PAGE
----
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Cats and string: It's a tangled relationship after all

July 9, 2009 |  4:19 pm

Kitty2Sorry, cat people. Although your pets of choice are independent, clean and able to use a litter box, dogs have at least one leg-up on them: They're more able to understand the concept of cause-and-effect. Or so says psychology lecturer Britta Osthaus, who recently conducted a study on cats' thought processes using 15 feline subjects.

To test the cats, Osthaus and two graduate students attached treats like fish to pieces of string and hung them below a plastic screen.  (In this way, the cats could see the treats but were unable to reach them.)  Would the cats, she wondered, be able to figure out that they could pull the treats closer to themselves by pulling on the end of the string?

The answer: Sort of.  When the cats were presented with just one "baited" string, they were able to make the connection between string and snack, the Guardian reported.  But when Osthaus and her team made things trickier, the cats were unable to keep up.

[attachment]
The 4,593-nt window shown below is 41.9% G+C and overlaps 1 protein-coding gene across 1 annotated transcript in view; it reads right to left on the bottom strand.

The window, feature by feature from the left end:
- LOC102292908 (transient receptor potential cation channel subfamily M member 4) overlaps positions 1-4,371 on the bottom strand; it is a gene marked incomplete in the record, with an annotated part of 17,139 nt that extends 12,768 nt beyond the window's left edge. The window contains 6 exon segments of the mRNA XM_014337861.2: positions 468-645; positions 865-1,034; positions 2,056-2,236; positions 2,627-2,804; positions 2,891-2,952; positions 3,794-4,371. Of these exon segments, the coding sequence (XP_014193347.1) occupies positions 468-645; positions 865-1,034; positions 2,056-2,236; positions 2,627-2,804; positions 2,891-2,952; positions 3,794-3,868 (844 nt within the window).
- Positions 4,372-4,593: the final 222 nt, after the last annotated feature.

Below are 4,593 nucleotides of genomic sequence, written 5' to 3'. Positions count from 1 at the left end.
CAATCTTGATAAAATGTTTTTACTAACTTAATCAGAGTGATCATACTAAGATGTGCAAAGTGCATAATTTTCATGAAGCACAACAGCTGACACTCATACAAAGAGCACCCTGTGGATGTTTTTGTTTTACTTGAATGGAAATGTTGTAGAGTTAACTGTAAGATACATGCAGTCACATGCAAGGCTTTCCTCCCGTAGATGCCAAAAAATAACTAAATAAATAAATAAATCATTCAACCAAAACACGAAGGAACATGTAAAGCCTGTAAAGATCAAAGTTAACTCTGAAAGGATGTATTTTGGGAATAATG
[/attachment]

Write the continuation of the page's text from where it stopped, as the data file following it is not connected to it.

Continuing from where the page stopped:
To increase the difficulty of the task, the team added "decoy" strings, without treats attached. Now the cats had to choose between two strings, one with and one without a treat, either parallel to each other or crossed.  Faced with two strings, none of the cats were able to consistently choose the one connected to the treat.  (Most of them chose the correct string at least part of the time, but interestingly, one cat chose incorrectly each time he was presented with the crossed-string test.)

Osthaus has conducted similar tests on dogs, which were able to solve the parallel-string problem but were also stumped by the crossed strings.  "This finding is somehow surprising as cats regularly use their paws and claws to pull things towards them during play and hunting," she told the Guardian. 

Some cat lovers are taking the study a little too personally, Osthaus told the Edmonton Sun, contacting her to argue that her study is flawed and maybe the cats just didn't feel like giving their all to her research.  "But they were motivated," she insists.  "You can see them trying to figure it out. They just couldn't."

-- Lindsay Barnett

Photo: Los Angeles Times

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